It is almost three and a half years since my stroke. Conventional wisdom about post-stroke recovery suggests that the first neurological adjustments and improvements after a brain injury are very rapid, and then tend to plateau off after the first six months. The importance of this “six month window” was often repeated to me by various medical practitioners, and I remember very clearly that one of my biggest fears in the weeks following my stroke was that, some point in the future, I was going to feel retrospectively guilty about not having done enough to maximise my recovery during that time. But every stroke is different, and looking back now, it seems to me that these arbitrary post-stroke “recovery windows” are really of most use to those involved in making ethical / financial decisions about resources and the provision of care. Telling someone who has just had a stroke that they have six months in which to complete the difficult work of neurological recovery to the best of their abilities is frankly not that helpful and can, as it did in me, heighten the general terror and desperation of what is already a pretty desperate time. Very little research exists into long-term post-stroke improvement, and, after the OTs and physios have done what they can, one is pretty much left to one’s own devices. But from my own entirely partial perspective I would say that, though the pace of recovery is certainly much slower long-term, one can still notice improvements two and even three years down the line. Though I am resigned to the fact that my damaged left leg is never going to enjoy running, and that my balance issues will probably always make riding a two-wheeled bicycle impossible, I still occasionally discover that I can do something now that I couldn’t say, six months or a year ago.
Footwear is incredibly important if you have a neurologically damaged leg and foot, and I have found that a really effective way of making improvements in my mobility is simply by changing shoes. A different pair of shoes can initially impede one’s mobility — the gait alters, the foot drags, the limb refuses to make the routine movements that it made just yesterday. But, although effectively heightening one’s own disabilites in this way can be both uncomfortable and annoying, walking in different shoes forces the damaged limb to adapt to different billateral rhythms and movements. The good limb also shows the bad how it has to deal with the minute alterations in weight and pressure forced upon it by its new environment. The good limb helps the bad one on its way.
I tend to walk around 4 miles a day, and until very recently, my choice of footwear was limited to sturdy boots with a lot of ankle support. I could certainly walk a little in flat shoes (with orthotics) but found it difficult and tiring. Often, after a mile or so in flats, my left leg would simply give up and revert to its dead, dropped state while the right one carried it hesitantly and judderingly along. Then, in February this year, I decided to try an experiment. I would alternate my footwear daily, completing my normal walking routes in several different pairs of shoes and boots, including flats. This wasn’t particularly easy, but I noticed that after just a couple of weeks that my left foot was adapting to the changes forced upon it more rapidly, and that I could walk further without problems in shoes I was unable to before. I also found that these continual changes and adaptations helped with other, non-walking activities, such as pointing my toes in order to put on a pair of socks or pants (a gesture I have found frustratingly impossible for the past three and a half years). Then I discovered that I was able to hop (albeit briefly and inelegantly) on my left leg for the first time since my stroke. I continued with the footwear changes: things continued to improve.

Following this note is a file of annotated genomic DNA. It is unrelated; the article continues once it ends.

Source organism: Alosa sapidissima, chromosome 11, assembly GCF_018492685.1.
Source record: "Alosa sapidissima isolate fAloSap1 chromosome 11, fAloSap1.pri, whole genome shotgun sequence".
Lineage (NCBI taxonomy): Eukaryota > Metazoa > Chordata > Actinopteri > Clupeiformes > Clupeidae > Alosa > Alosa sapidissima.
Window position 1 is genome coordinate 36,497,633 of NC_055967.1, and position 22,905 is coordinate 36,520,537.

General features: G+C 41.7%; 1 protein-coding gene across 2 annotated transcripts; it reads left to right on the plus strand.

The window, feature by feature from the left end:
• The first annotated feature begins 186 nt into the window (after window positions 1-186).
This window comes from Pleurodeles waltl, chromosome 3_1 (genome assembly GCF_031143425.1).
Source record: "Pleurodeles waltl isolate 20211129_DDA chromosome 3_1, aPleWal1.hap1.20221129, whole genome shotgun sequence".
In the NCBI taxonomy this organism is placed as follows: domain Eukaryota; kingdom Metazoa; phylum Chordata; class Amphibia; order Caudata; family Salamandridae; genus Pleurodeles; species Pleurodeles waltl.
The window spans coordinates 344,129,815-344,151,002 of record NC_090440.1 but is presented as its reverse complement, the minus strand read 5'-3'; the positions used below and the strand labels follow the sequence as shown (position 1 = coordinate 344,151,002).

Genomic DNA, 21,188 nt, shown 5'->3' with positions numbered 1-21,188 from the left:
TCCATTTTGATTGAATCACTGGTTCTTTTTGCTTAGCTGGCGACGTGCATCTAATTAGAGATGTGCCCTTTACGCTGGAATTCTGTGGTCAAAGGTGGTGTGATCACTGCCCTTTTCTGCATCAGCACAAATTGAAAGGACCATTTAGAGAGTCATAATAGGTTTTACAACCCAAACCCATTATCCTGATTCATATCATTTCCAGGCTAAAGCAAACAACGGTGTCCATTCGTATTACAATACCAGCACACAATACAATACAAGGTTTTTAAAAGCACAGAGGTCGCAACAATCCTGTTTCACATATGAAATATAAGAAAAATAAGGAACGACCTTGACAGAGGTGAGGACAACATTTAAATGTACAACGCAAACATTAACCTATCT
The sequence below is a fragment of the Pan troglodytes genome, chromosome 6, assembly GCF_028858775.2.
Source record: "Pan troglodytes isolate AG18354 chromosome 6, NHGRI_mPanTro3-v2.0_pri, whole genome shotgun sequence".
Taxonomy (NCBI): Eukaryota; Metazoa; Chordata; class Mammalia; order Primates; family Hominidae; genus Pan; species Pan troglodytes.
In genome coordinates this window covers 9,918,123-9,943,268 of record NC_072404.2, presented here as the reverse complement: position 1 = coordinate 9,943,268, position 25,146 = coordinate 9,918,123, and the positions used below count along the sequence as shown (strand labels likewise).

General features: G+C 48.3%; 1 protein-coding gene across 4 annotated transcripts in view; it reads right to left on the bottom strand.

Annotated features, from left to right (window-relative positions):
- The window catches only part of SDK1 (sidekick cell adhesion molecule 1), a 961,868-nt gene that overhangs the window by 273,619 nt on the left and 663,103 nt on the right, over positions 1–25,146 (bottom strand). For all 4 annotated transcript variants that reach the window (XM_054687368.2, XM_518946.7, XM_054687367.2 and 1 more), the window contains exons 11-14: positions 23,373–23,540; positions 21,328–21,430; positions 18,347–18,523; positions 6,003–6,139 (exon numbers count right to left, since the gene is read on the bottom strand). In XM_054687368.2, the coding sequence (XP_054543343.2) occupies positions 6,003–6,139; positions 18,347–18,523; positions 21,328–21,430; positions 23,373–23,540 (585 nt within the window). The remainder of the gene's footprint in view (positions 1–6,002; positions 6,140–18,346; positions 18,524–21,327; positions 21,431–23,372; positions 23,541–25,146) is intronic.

In March, I bought the pair of sandals that you see above (shamelessly copying Jen, who had recently acquired a pair). They are a great fit and very comfortable but when I first stuck my orthotics in and started to walk, my left foot flapped about, clown like, and after a mile or so I’d be limping and dragging the foot quite badly. But I gradually forced the unruly foot to adapt by including the sandals in my alternating-different-shoe routine. By April, they had become my go-to shoe, and since then, I’ve walked over 350 miles in them. Last week I encountered one of my good dog-walking buddies, an elderly gent, who I first met three years ago when I was still getting about with a leg brace. As we were passing the time of day, he remarked on how very much my walking seemed to have improved of late. I was aware of this, but it was nice to hear it. “I’ve just been wearing different shoes,” I said.
I am repeating this experience for those with brain injuries or other neurological impairments who have been told that their recovery period has a window, or that it is somehow at an end. I honestly don’t think that the work of neurological recovery or adaptation will ever be over for me. I will certainly keep forcing the parts of my body and brain that were damaged by the stroke to make whatever small improvements they can. I’ll keep on wearing different shoes.
Because I know you will ask, the sandals are made by Red or Dead, and are a style called “Jade”. The socks are a pair I knitted from Rowan Fine Art sock yarn, and are holding up remarkably well to their daily mileage.